Tax man sizes up clothing claims

Submitting a claim for your work-related clothing expenses is common come tax time, with more than six million Aussies claiming deductions in the past financial year. But this year it's a deduction that's likely to bring your tax return right under the ATO's spotlight, as the regulator is cracking down on the rapidly growing number of these claims.

What are the rules?

When it comes to claiming work-related clothing, the key thing to remember is only specific types of clothing are deductible. This includes distinctive uniforms and occupation-specific clothing that allows the public to easily recognise your occupation (such as checked trousers for a chef).

You can claim the cost of a unique work uniform if you are not reimbursed by your employer. It must, however, identify you as an employee of the organisation, be compulsory to wear while you are at work, and the uniform policy must be enforced (such as for airline staff or police officers).

Deductions may be available for shoes, socks and stockings if they are an essential part of this uniform and their characteristics are specified in the uniform policy.

The cost of protective clothing or footwear designed to safeguard against injury or illness caused by your job or the environment in which you work, can also be claimed. Examples include hi-vis vests, non-slip shoes for a nurse and steel-capped or rubber boots.

Claims for a non-compulsory work uniform are permitted if the clothing distinctly identifies a particular employer, product or service, but your employer must have registered the uniform design with AusIndustry.

Deductions that don't measure up

Your employer simply requiring you to wear clothing in a specific colour or brand is not enough to make it a uniform.

A common mistake is to claim conventional work clothing such as black trousers and a white shirt. These are not considered sufficiently distinctive, or unique to your employer to be considered a uniform.

In a recent case, a retail sales assistant claimed more than $700 for store brand clothing she bought and was expected to wear to work. In the ATO's view it was normal clothing, not a uniform, so her claim was disallowed.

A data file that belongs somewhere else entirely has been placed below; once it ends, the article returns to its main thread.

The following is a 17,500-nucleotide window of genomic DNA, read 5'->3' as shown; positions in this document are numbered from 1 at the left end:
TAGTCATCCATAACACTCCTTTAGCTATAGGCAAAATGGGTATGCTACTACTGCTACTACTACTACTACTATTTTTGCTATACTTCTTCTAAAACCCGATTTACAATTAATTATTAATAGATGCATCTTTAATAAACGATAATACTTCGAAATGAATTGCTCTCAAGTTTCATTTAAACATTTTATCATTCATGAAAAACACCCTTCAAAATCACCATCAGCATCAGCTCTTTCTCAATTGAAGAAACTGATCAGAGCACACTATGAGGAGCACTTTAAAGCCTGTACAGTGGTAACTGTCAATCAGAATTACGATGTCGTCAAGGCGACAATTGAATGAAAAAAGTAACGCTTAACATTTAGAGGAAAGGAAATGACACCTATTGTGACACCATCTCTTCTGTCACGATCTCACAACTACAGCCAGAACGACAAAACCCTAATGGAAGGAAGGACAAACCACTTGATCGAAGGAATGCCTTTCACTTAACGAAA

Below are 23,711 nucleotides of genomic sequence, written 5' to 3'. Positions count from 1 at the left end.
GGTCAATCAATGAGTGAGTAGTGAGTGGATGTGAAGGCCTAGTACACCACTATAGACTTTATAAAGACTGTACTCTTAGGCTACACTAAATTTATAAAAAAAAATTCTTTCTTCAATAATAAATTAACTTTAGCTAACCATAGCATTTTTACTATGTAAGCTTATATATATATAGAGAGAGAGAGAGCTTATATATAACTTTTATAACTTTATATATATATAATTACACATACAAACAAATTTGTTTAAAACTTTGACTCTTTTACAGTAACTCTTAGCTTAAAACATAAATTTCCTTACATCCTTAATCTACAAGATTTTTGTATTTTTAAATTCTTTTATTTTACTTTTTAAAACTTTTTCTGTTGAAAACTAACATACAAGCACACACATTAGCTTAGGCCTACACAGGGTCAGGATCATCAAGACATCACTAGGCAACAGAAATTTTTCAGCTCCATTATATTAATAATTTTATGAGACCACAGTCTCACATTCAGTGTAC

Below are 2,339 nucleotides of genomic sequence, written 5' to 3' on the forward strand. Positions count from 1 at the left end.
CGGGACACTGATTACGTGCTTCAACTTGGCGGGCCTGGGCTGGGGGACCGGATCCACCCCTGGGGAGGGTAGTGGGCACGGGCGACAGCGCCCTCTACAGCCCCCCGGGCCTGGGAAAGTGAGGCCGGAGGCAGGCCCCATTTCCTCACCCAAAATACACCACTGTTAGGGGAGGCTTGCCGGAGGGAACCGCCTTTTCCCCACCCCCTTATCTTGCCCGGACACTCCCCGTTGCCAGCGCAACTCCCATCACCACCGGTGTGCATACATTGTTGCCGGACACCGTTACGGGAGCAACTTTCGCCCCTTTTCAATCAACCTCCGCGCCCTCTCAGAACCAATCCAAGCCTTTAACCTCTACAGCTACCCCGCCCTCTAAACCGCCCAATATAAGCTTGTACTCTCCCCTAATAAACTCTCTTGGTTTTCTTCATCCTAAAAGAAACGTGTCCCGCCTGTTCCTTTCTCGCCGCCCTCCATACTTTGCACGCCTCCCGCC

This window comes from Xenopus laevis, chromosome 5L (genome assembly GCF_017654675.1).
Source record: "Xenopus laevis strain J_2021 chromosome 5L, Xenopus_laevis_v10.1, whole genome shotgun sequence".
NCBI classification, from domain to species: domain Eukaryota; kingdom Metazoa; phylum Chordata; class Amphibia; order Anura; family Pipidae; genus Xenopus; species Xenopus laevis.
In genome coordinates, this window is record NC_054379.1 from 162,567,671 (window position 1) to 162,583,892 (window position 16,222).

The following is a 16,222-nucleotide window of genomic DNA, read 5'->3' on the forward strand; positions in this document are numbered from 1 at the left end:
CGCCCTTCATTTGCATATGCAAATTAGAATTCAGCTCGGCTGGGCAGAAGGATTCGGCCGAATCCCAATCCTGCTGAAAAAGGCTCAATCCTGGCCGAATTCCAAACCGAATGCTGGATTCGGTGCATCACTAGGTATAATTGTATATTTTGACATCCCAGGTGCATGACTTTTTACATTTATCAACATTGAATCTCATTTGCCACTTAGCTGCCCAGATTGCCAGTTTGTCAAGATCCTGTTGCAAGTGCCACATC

The same goes for workplaces with an official 'dress code'. A stockbroker working in a city office may be required to wear a suit, but that does not qualify as a uniform any more than a swimming instructor's swimsuit does.

You are not permitted to claim for ordinary clothes such as jeans, drill shirts, work wear shorts or closed shoes, as these lack protective qualities designed for the risks of your work environment.

Keep the right paperwork

As with all tax deductions, you must have written evidence you spent the money if you want to claim the cost of buying or cleaning your work clothes.

Any claims over $150 require receipts, but if you claim less you may still be asked to substantiate your claim and prove how you calculated the amount. The ATO may even contact your employer to check you are actually required to wear a uniform.

It's worth keeping in mind the ATO conducts sophisticated data analysis to spot unusual claims. If you work in an occupation that regularly claims for laundry costs – like chefs or security guards – and make a claim significantly above the average for that group, your tax return will be flagged for attention.

Calculating laundry claims

You are also permitted to claim the cost of washing, drying, ironing and dry cleaning your work clothes.

If your claim for laundry expenses is under $150 and your total claim for work related expenses is under $300, you do not need written evidence. Instead, you can claim $1 per load if the wash load is made up only of work related clothing and 50c per load if you include other laundry items.

Work-related deductions can be tricky to understand, so if you would like more information about what you can and can't claim, call us today.